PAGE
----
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Storyteching: UPDATE

A few weeks ago I blogged about interactive novels in my post ‘Storyteching’ and got a bit of a mixed bag of responses, which is always nice to see.

I mentioned an article in the post, that reviewed a new interactive adaptation of John Buchan’s novel The Thirty-Nine Steps. I wasn’t able to fully comment on the adaptation myself as I hadn’t seen it, but UPDATE!

The producers of The 39 Steps book/game, The Story Mechanics, sent me a free copy to play/read/navigate on Steam. I was super excited, and I haven’t finished with it just yet (my uni work schedule at the moment is kind of insane) so stay tuned for a proper review.

From what I’ve seen so far there are a lot of redeeming qualities to this medium of story, and I know you’re gonna be on the edge of your writerly seats to hear all the juicy bits.

I can’t make any promises as to when I’ll be done, but be sure to check back every now and then to get the full littlerockets run down on The 39 Steps.

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2 thoughts on “Storyteching: UPDATE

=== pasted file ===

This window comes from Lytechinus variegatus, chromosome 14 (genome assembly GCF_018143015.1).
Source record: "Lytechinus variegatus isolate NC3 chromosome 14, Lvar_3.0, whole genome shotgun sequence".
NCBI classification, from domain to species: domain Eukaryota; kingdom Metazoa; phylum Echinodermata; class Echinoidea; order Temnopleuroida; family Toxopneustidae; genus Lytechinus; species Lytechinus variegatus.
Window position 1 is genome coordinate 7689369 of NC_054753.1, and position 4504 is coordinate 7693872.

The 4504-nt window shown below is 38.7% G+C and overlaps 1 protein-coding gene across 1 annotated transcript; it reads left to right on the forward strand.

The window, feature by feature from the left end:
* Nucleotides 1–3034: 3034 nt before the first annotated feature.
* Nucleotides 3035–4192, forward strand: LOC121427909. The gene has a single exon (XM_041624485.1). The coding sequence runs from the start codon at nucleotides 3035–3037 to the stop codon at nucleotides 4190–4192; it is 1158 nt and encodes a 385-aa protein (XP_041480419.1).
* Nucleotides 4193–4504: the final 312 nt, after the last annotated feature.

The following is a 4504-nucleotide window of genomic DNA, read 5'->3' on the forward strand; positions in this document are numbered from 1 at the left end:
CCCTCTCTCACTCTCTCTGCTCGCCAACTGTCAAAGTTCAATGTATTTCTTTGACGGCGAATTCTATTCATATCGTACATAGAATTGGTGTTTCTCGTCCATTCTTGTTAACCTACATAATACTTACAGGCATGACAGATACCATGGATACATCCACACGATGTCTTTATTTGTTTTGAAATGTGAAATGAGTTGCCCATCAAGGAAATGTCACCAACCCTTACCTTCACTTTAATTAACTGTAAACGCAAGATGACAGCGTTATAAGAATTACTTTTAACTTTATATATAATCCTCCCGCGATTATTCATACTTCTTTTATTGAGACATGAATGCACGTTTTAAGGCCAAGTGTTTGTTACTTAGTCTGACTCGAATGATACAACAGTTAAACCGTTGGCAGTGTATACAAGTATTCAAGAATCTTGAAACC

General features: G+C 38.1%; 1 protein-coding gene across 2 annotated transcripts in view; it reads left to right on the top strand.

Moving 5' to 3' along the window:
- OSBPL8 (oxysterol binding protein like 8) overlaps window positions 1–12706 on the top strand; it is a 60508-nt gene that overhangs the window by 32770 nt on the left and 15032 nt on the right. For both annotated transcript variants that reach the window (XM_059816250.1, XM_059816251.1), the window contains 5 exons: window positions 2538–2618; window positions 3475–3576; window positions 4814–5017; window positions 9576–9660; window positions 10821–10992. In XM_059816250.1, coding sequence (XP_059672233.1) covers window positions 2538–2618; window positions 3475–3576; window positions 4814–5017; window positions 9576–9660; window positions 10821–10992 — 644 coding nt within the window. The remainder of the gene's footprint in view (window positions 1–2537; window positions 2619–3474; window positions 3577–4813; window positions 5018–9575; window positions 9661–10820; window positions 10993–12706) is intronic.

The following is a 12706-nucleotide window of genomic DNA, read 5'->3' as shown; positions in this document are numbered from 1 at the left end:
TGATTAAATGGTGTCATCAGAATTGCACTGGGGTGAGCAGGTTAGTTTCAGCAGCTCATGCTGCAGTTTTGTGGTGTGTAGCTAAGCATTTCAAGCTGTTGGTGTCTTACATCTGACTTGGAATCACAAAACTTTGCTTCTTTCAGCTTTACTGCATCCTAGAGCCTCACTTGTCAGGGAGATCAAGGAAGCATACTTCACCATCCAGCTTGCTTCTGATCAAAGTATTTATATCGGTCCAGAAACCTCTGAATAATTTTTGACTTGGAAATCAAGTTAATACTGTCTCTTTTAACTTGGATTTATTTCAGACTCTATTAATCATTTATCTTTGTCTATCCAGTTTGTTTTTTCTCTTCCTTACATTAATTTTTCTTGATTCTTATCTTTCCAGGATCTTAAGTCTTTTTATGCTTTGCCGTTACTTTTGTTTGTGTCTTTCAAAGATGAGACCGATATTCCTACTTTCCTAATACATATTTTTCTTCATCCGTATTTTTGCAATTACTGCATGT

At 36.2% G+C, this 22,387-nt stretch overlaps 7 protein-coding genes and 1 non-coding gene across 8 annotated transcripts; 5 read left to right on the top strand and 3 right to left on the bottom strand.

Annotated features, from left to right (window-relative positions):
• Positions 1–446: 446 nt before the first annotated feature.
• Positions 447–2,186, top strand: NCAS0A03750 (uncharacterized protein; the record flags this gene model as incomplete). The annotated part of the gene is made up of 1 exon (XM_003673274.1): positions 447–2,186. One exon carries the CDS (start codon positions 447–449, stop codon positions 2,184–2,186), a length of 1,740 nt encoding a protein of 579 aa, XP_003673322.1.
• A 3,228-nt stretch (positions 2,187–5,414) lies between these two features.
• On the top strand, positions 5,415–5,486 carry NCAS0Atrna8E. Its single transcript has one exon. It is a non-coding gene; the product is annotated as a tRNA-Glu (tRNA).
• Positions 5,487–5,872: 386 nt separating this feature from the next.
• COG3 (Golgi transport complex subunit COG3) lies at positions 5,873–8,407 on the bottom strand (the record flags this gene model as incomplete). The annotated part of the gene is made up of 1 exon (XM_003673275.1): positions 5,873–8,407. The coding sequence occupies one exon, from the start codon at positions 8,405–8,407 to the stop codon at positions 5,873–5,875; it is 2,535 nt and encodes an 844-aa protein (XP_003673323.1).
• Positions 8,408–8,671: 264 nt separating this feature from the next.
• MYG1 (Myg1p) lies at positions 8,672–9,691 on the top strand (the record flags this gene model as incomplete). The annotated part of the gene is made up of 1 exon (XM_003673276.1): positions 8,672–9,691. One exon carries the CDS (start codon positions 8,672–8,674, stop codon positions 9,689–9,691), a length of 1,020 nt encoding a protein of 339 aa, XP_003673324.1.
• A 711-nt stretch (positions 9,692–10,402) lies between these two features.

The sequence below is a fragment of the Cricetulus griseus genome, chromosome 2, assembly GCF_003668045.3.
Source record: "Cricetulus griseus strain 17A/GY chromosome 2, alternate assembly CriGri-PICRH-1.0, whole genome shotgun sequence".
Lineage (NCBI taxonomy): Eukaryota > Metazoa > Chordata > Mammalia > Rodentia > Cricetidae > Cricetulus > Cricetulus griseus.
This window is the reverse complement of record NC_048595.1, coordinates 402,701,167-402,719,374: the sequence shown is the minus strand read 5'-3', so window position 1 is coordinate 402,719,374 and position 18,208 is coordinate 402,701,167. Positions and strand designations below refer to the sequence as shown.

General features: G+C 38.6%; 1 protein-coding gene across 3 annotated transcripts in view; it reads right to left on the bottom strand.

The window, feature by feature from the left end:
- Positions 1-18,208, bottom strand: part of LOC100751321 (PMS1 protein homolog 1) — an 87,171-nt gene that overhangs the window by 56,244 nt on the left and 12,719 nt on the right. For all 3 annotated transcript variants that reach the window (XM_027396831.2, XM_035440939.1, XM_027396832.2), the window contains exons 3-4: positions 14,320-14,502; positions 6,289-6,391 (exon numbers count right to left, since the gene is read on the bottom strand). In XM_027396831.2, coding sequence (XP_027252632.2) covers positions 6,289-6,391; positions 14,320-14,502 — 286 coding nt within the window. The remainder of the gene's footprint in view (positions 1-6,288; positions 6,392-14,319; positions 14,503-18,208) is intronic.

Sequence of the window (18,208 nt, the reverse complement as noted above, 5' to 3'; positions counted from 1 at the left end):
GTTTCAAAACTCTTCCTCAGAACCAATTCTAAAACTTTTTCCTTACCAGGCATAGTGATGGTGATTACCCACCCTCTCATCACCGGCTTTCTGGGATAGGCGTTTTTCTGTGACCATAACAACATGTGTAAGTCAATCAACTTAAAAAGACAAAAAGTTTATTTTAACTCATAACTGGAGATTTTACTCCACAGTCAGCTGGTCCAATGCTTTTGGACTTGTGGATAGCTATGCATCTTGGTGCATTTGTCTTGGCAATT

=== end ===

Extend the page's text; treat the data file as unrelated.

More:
1. With the ever growing pervasiveness of social media I feel that interactive novels are the future. I had a rather heated discussion with a friend about piracy of books, movies, and music. His argument was that content creators must come up with new models for content because people will pirate their content. That’s unavoidable. I think that interactive stories are one way to adapt to piracy. The author would be part of the reading experience and not just one and done.

    • I watched an interview on TV with writer Scott Westerfeld who wrote an illustrated book called Leviathan (which I haven’t read but would love to). He talked about how the pictures he got back from his illustrator made him think of the story in a new way and would spark the narrative to go in new directions that would incorporate the more visually pleasing pictures.

      I think it’ll be interesting to see how writers of the future think about their books in new ways that will present a story to the reader that isn’t just pleasing to the imagination, but to their senses as well. There are so many strategies to make a story exciting apart from words, and with technology going the way it is (e-readers, etc.) it won’t be hard to make interactive books popular, as long as they get the formula right.

      There are plenty of things in The 39 Steps that I would love to see in everyday novels, but I’ll get to those in my upcoming review!

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